Because of their secretive habits, small-mouthed salamanders are difficult to observe, despite being relatively common where they occur. During spring mating migrations, they can often be found under logs or rocks near the ponds in which they breed. Larvae can be observed during spring and early summer by dip-netting ponds. However, in most parts of Oklahoma, small-mouthed salamanders co-occur with other species of mole salamanders, and it can be difficult to distinguish larvae of small-mouthed salamanders from larvae of other species of Ambystoma. (This profile was created by Dr. Laurie Vitt as part of a partnership between the Wildlife Department and the Sam Noble Oklahoma Museum of Natural History. It was funded as part of a larger State Wildlife Grant to survey and inventory amphibians and reptiles of the Wildlife Management Areas of Oklahoma: T-35-P-1.)
Small-mouthed salamanders are moderate-sized salamanders with distinctively small heads and eyes. The entire body is dark, usually black, blue-black, or greenish-black with no conspicuous markings. Many individuals have a very subtle pattern of flecking that resembles the pattern of lichens. Front and hind legs are slightly lighter in coloration, often dark bluish or greenish. The tail is laterally compressed but there is no fin. The lack of distinguishing characteristics and overall uniform dark coloration help distinguish this salamander from others.
Small-mouthed salamanders occupy a wide variety of habitats, from woodlands to pastures, and are often very common. Like other species of mole salamanders (in the genus Ambystoma), small-mouthed salamanders spend most of the year underground, except for when they breed. The distribution of small-mouthed salamanders in the United States extends from central Texas through Ohio, western Tennessee and western Alabama and north to south from southern Michigan to southeastern Texas.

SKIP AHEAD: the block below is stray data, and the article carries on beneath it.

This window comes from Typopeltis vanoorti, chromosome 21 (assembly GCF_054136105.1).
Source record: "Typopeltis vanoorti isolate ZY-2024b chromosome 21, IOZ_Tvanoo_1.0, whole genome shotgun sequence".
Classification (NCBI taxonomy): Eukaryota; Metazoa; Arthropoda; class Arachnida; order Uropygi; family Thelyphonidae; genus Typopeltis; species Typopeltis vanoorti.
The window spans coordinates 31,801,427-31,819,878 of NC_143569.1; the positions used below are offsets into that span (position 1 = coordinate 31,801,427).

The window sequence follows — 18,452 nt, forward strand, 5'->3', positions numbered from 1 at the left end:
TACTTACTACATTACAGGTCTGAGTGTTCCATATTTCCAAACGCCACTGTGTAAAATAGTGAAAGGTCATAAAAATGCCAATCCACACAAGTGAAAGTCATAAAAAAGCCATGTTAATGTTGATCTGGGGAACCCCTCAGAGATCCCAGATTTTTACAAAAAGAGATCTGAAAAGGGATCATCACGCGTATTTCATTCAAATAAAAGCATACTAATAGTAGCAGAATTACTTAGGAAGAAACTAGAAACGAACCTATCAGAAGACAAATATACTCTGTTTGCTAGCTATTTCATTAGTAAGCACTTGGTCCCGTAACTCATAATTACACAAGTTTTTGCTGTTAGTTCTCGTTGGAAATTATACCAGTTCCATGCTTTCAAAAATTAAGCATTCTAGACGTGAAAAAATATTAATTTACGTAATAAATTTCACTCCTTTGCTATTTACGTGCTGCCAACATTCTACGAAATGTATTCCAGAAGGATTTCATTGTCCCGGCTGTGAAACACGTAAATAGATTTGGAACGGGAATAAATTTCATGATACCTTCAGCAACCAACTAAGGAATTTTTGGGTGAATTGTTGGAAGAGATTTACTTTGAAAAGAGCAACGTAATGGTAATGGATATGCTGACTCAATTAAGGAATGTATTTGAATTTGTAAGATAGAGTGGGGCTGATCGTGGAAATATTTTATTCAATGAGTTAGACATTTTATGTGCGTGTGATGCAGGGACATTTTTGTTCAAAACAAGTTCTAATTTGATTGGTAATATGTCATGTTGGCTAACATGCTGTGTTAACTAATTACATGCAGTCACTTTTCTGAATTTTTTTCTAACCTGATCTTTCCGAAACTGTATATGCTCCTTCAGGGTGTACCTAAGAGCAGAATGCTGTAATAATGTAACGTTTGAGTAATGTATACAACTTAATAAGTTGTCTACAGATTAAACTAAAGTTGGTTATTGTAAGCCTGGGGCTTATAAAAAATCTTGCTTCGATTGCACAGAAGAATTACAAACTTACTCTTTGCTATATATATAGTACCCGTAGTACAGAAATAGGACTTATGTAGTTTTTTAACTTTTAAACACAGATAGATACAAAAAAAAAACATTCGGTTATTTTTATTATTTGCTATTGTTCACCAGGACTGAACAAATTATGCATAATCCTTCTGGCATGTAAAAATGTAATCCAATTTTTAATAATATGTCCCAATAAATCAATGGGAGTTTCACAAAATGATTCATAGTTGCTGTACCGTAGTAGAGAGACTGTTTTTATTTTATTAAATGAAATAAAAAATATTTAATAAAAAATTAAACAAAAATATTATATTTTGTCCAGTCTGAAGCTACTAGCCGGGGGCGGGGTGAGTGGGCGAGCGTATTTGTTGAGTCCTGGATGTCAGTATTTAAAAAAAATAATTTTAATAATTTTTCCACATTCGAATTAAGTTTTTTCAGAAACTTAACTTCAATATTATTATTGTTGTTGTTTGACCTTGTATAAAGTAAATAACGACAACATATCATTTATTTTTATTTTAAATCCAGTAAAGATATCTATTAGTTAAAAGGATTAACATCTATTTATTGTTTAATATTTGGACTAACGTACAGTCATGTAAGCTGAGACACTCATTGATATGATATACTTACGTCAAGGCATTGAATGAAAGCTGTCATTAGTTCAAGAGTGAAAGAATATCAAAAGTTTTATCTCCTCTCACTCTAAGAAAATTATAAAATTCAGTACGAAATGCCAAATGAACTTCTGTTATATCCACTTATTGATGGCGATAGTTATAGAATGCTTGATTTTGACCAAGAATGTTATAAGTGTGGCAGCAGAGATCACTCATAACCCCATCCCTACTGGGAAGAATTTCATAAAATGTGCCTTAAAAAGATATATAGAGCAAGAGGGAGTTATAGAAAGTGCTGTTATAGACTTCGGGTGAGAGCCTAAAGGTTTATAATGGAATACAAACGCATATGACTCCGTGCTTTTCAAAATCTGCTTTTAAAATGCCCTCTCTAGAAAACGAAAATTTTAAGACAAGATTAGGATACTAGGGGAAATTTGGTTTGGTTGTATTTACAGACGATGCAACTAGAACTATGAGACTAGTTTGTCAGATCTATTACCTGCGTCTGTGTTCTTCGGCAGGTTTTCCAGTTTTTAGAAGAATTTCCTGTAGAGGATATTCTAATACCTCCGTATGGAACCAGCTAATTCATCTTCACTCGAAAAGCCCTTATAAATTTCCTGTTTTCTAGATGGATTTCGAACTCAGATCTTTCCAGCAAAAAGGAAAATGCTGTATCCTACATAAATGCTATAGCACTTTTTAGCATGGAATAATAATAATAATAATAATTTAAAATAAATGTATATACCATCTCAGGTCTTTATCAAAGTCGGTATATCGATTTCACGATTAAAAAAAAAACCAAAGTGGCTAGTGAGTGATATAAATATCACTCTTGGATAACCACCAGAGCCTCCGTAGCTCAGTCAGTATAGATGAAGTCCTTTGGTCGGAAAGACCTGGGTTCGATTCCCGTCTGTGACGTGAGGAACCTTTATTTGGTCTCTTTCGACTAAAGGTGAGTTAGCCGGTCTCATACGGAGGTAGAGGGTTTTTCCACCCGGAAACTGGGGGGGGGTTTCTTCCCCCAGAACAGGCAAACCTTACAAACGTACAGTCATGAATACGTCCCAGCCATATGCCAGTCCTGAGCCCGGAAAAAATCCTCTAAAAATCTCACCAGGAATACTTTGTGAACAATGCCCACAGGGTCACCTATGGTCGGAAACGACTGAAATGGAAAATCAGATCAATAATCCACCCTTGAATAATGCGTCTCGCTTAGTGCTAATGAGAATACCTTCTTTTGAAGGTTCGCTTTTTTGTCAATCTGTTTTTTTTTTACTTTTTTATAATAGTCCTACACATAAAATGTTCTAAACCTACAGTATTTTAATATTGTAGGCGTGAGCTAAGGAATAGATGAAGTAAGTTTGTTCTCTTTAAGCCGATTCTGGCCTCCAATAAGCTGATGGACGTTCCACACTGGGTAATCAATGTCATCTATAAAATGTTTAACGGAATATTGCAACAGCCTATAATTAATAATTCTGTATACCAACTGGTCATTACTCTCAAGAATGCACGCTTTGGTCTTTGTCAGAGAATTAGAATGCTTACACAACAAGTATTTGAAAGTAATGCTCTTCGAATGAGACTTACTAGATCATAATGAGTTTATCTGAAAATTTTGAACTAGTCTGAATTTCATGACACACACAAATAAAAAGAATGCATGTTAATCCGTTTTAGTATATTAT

Adult small-mouthed salamanders migrate to temporary ponds during rainstorms in late winter or early spring (usually February or March). They breed in everything from low woodland ponds to roadside ditches. Migrations typically last only a few days. Once in the ponds, courtship occurs and males deposit a spermatophore (a stalk-like structure with a packet of sperm on the top) on the pond bottom and females pick up the spermatophore with their cloaca. Females can deposit from 300 to 800 eggs, but they usually deposit them in small clumps (50 eggs or less). The clumps are attached to vegetation in the water. The aquatic larvae transform during summer and leave the ponds. Larvae feed on a variety of aquatic invertebrates. As the larvae increase in size, they include larger invertebrates in their diets. Adults feed on a variety of invertebrates and likely eat a lot of earthworms.
This species can reach 7 inches in total length. Most adults vary from 4 to 6 inches in total length.
How to Observe: